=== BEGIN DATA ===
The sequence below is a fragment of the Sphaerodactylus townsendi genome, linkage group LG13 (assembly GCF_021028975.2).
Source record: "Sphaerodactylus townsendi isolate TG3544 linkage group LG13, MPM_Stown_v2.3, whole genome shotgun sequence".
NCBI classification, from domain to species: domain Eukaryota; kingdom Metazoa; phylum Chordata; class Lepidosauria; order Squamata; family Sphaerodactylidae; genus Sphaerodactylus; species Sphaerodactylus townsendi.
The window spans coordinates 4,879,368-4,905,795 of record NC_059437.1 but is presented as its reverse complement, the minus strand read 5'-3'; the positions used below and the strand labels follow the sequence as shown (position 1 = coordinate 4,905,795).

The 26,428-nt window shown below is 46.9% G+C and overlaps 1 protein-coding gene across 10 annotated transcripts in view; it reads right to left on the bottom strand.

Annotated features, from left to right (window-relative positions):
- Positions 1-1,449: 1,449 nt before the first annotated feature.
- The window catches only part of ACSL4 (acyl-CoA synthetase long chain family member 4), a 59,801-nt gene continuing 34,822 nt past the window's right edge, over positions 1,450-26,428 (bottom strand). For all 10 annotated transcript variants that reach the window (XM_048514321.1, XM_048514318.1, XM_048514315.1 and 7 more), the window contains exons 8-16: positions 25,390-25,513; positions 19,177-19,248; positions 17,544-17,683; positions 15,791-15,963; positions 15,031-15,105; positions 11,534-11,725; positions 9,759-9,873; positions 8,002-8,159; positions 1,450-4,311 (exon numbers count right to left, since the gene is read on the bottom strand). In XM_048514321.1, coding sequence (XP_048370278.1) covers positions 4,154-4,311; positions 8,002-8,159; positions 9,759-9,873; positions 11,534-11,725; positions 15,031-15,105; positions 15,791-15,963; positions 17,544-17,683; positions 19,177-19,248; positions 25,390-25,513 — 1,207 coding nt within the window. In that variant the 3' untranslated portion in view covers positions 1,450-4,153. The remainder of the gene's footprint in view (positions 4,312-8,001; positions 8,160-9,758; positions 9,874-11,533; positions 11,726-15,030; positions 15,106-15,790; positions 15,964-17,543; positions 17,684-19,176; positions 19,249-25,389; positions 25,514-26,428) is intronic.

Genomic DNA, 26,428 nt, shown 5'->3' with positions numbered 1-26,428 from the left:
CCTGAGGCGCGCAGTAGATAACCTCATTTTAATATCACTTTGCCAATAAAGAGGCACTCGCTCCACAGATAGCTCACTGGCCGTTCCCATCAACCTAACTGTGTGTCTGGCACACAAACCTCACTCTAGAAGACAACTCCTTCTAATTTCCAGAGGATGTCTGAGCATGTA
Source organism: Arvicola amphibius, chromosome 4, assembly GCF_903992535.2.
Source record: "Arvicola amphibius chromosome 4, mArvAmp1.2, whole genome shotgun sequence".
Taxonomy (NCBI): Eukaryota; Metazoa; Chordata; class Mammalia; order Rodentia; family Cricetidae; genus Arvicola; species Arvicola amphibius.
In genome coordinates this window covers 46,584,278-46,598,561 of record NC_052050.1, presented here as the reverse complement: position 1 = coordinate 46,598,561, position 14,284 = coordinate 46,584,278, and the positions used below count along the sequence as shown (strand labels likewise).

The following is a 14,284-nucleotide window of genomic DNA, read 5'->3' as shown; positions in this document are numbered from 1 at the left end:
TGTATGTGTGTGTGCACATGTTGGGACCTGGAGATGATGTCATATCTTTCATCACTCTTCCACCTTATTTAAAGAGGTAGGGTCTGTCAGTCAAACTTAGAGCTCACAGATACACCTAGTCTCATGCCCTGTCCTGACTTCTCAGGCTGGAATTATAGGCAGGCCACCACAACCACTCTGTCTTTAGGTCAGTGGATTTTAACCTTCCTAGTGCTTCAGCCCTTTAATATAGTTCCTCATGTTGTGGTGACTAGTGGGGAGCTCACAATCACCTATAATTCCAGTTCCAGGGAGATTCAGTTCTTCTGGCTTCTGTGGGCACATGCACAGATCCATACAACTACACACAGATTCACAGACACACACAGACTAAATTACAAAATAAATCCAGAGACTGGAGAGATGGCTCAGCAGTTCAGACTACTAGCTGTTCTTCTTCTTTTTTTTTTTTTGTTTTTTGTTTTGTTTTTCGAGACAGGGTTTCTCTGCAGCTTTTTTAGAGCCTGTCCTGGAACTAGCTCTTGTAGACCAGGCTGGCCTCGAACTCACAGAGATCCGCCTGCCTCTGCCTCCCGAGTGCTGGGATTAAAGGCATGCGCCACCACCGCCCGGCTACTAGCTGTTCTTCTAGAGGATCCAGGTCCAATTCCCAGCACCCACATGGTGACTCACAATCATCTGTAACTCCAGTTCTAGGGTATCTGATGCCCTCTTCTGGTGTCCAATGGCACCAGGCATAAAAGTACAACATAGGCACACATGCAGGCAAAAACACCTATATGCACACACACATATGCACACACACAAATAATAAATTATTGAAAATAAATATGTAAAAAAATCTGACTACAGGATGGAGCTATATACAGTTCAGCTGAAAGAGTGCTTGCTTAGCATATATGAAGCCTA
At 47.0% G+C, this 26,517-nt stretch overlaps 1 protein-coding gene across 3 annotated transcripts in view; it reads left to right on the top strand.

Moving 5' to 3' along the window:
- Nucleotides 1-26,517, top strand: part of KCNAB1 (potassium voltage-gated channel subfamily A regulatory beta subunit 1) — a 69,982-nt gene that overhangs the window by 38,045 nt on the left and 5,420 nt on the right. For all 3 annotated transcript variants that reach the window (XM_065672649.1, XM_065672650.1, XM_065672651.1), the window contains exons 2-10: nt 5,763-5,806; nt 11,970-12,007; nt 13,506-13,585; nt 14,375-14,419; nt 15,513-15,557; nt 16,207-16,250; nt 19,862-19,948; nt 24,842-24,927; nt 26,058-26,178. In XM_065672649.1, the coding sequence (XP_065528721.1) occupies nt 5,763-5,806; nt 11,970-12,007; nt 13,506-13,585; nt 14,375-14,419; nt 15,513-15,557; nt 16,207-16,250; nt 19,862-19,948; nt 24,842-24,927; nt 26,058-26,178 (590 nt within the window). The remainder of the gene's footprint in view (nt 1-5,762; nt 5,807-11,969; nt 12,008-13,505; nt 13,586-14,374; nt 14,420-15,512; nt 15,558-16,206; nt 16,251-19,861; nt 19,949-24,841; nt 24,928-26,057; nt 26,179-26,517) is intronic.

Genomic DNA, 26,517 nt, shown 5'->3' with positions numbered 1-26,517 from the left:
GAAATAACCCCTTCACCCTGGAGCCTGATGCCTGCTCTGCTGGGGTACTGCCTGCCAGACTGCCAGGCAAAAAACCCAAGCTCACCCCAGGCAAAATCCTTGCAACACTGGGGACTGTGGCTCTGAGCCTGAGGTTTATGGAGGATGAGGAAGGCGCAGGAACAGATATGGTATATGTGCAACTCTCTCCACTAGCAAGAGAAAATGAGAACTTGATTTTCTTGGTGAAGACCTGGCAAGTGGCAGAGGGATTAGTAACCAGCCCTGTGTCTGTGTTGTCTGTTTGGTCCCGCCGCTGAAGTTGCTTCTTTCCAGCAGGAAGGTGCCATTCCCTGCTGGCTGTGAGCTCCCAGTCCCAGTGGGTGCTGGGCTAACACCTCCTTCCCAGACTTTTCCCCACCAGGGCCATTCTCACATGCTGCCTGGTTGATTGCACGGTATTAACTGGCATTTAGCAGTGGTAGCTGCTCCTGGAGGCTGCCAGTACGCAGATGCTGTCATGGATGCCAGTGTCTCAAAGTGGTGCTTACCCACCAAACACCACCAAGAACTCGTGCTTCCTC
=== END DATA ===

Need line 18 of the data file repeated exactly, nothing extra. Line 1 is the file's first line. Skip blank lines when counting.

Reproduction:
Moving 5' to 3' along the window: